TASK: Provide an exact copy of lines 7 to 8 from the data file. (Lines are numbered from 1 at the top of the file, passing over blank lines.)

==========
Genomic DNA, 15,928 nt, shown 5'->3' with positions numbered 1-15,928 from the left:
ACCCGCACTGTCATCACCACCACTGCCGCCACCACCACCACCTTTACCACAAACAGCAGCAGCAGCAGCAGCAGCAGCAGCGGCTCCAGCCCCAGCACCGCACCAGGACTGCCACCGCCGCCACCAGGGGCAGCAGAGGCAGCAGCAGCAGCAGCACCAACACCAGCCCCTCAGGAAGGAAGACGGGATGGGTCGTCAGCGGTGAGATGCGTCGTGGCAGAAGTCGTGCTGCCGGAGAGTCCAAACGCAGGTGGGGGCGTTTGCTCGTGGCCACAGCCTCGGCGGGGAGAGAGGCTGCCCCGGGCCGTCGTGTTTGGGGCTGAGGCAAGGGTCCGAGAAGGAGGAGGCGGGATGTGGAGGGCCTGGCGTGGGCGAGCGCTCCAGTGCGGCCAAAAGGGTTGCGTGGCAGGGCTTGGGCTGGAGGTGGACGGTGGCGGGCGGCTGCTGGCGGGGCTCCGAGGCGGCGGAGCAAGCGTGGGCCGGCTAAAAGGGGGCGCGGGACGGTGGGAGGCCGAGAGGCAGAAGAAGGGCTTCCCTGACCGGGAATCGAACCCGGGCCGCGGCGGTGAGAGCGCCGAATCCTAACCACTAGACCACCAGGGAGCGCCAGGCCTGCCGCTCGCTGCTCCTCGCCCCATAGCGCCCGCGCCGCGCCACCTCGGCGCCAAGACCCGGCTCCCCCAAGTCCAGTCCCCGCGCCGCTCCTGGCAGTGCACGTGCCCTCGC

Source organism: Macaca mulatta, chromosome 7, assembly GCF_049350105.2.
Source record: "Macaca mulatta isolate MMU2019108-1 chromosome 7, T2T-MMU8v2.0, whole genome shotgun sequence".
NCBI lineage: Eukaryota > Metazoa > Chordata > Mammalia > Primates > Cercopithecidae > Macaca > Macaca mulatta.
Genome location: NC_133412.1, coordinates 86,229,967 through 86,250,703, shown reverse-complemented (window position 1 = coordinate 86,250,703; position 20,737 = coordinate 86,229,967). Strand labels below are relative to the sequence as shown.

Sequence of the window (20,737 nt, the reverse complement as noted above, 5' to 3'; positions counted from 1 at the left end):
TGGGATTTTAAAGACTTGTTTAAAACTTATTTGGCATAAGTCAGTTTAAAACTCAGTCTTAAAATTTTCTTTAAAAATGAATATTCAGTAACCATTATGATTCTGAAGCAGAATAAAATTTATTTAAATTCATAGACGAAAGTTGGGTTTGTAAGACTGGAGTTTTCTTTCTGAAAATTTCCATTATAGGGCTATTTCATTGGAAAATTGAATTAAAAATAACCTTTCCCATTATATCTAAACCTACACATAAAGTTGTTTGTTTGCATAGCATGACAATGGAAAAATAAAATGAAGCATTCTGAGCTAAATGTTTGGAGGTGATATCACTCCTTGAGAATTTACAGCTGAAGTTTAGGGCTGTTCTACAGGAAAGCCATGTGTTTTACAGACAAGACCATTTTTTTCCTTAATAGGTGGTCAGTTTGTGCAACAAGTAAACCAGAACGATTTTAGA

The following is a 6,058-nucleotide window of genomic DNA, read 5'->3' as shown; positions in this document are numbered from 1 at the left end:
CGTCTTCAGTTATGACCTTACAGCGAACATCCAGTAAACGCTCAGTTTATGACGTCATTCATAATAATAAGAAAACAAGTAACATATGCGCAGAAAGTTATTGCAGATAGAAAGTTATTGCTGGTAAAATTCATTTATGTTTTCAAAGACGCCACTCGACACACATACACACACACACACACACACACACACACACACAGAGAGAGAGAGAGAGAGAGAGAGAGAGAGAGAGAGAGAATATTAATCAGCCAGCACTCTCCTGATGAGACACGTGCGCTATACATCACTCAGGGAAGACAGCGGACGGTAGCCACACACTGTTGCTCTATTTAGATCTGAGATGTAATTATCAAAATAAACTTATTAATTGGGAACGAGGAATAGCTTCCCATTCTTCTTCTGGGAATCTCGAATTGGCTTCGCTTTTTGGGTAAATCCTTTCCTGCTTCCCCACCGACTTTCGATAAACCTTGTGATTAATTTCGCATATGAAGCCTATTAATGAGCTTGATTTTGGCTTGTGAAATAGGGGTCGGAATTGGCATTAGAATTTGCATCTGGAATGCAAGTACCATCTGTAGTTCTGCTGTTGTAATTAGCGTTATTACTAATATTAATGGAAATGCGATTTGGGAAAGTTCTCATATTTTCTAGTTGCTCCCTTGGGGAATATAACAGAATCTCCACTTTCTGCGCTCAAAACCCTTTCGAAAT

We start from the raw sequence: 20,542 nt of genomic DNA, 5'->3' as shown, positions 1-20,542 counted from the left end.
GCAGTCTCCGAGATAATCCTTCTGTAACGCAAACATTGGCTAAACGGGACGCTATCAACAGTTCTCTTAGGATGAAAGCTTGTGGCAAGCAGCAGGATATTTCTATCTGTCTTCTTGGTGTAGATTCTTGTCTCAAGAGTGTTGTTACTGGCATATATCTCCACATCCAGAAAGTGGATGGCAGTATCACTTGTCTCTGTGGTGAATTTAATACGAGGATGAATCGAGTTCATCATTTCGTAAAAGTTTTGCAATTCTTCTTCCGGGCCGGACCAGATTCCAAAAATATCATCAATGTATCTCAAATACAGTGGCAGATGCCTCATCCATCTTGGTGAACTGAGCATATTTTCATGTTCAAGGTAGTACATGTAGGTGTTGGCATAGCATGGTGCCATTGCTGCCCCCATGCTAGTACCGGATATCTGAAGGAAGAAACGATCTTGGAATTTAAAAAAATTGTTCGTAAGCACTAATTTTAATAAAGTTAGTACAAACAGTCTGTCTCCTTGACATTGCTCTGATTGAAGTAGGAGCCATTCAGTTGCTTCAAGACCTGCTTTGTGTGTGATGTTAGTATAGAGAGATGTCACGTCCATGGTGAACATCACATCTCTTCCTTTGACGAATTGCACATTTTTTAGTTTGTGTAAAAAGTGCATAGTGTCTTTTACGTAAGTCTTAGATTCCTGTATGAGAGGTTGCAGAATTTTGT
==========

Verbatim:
Sequence of the window (20,737 nt, the reverse complement as noted above, 5' to 3'; positions counted from 1 at the left end):
TGGGATTTTAAAGACTTGTTTAAAACTTATTTGGCATAAGTCAGTTTAAAACTCAGTCTTAAAATTTTCTTTAAAAATGAATATTCAGTAACCATTATGATTCTGAAGCAGAATAAAATTTATTTAAATTCATAGACGAAAGTTGGGTTTGTAAGACTGGAGTTTTCTTTCTGAAAATTTCCATTATAGGGCTATTTCATTGGAAAATTGAATTAAAAATAACCTTTCCCATTATATCTAAACCTACACATAAAGTTGTTTGTTTGCATAGCATGACAATGGAAAAATAAAATGAAGCATTCTGAGCTAAATGTTTGGAGGTGATATCACTCCTTGAGAATTTACAGCTGAAGTTTAGGGCTGTTCTACAGGAAAGCCATGTGTTTTACAGACAAGACCATTTTTTTCCTTAATAGGTGGTCAGTTTGTGCAACAAGTAAACCAGAACGATTTTAGA